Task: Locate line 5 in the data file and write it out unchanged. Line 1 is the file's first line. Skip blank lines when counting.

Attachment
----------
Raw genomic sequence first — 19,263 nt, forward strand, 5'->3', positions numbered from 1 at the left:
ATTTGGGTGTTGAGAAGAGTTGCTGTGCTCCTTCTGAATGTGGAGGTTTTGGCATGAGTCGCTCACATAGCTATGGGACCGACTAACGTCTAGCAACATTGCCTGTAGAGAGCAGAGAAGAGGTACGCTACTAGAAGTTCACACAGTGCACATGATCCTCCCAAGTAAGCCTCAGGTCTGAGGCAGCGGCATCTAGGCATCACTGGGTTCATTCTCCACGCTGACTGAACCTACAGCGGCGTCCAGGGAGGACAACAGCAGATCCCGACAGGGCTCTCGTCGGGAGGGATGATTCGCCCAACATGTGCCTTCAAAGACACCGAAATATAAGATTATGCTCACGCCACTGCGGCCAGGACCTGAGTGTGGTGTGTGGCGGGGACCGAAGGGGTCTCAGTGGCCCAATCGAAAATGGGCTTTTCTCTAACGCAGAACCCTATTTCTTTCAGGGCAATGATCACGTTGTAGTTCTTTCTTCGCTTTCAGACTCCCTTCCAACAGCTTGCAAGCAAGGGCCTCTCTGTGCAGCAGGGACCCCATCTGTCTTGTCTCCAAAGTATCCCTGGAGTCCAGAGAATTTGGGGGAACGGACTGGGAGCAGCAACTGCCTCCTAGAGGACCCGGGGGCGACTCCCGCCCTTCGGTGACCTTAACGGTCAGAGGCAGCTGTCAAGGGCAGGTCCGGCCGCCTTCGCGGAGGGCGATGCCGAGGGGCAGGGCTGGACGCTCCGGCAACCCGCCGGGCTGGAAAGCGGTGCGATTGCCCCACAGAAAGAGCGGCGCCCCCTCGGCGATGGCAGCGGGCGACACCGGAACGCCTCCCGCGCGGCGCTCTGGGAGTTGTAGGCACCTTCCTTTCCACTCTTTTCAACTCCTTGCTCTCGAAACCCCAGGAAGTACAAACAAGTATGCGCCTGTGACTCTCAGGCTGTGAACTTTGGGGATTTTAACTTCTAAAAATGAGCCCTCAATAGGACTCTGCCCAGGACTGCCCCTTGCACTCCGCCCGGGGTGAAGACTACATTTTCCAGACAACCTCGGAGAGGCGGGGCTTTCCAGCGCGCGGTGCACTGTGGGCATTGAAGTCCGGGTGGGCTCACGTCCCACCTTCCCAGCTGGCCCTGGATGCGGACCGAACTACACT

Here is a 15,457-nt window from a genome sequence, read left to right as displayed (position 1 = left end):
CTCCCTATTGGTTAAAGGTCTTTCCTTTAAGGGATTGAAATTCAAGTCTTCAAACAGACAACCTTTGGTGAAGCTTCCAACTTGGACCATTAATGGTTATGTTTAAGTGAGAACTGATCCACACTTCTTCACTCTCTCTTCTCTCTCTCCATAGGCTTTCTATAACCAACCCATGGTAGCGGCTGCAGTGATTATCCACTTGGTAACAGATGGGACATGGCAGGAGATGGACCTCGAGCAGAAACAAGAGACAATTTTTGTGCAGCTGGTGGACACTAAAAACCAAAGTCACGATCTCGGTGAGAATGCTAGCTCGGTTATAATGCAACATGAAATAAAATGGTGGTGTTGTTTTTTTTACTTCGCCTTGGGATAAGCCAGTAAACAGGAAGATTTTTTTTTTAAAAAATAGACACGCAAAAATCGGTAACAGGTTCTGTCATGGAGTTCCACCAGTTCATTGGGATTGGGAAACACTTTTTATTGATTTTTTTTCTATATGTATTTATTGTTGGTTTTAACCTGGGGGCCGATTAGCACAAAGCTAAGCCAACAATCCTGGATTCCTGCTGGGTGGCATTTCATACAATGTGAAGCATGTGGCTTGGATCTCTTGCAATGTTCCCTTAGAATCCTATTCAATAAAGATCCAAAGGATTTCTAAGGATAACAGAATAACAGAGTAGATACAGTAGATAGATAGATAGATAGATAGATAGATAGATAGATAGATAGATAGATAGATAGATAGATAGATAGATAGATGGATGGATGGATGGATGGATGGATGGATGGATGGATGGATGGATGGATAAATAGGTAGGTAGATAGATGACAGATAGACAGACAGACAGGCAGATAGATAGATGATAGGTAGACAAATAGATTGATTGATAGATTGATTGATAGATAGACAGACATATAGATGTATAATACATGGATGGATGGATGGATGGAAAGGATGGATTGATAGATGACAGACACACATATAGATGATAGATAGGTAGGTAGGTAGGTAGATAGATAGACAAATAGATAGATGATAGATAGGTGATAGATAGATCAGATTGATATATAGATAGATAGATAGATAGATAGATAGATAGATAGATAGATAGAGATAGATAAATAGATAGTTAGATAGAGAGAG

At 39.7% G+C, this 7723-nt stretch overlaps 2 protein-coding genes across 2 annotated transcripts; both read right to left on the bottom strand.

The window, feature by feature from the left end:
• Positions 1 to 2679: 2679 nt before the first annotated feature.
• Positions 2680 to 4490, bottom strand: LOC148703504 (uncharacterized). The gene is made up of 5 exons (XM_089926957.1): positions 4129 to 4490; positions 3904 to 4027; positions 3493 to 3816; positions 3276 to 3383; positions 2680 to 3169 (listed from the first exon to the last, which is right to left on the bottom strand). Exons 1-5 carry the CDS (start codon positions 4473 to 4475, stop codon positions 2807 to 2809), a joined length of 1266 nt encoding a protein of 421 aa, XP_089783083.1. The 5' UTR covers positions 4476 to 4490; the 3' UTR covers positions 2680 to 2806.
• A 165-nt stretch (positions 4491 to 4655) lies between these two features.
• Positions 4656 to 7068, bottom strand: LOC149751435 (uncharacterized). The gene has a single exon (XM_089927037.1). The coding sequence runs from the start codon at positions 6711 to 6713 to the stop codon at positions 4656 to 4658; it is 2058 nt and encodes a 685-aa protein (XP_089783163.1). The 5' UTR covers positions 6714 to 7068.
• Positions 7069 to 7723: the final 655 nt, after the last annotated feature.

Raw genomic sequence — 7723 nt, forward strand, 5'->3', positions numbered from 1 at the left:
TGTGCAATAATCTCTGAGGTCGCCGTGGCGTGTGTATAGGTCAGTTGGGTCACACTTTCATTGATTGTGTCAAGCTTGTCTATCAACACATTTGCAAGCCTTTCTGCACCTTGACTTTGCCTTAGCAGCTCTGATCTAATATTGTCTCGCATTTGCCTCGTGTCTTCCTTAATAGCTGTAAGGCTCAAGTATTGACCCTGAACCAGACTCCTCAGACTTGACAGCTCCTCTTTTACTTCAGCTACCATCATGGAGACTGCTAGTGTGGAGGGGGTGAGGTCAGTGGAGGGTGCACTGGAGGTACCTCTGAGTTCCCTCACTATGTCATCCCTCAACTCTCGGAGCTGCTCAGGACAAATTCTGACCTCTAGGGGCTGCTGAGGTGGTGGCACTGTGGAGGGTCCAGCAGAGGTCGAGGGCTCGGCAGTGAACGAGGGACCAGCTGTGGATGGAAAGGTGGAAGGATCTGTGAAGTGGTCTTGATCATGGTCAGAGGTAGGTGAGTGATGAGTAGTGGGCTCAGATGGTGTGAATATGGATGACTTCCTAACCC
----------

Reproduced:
At 39.7% G+C, this 7723-nt stretch overlaps 2 protein-coding genes across 2 annotated transcripts; both read right to left on the bottom strand.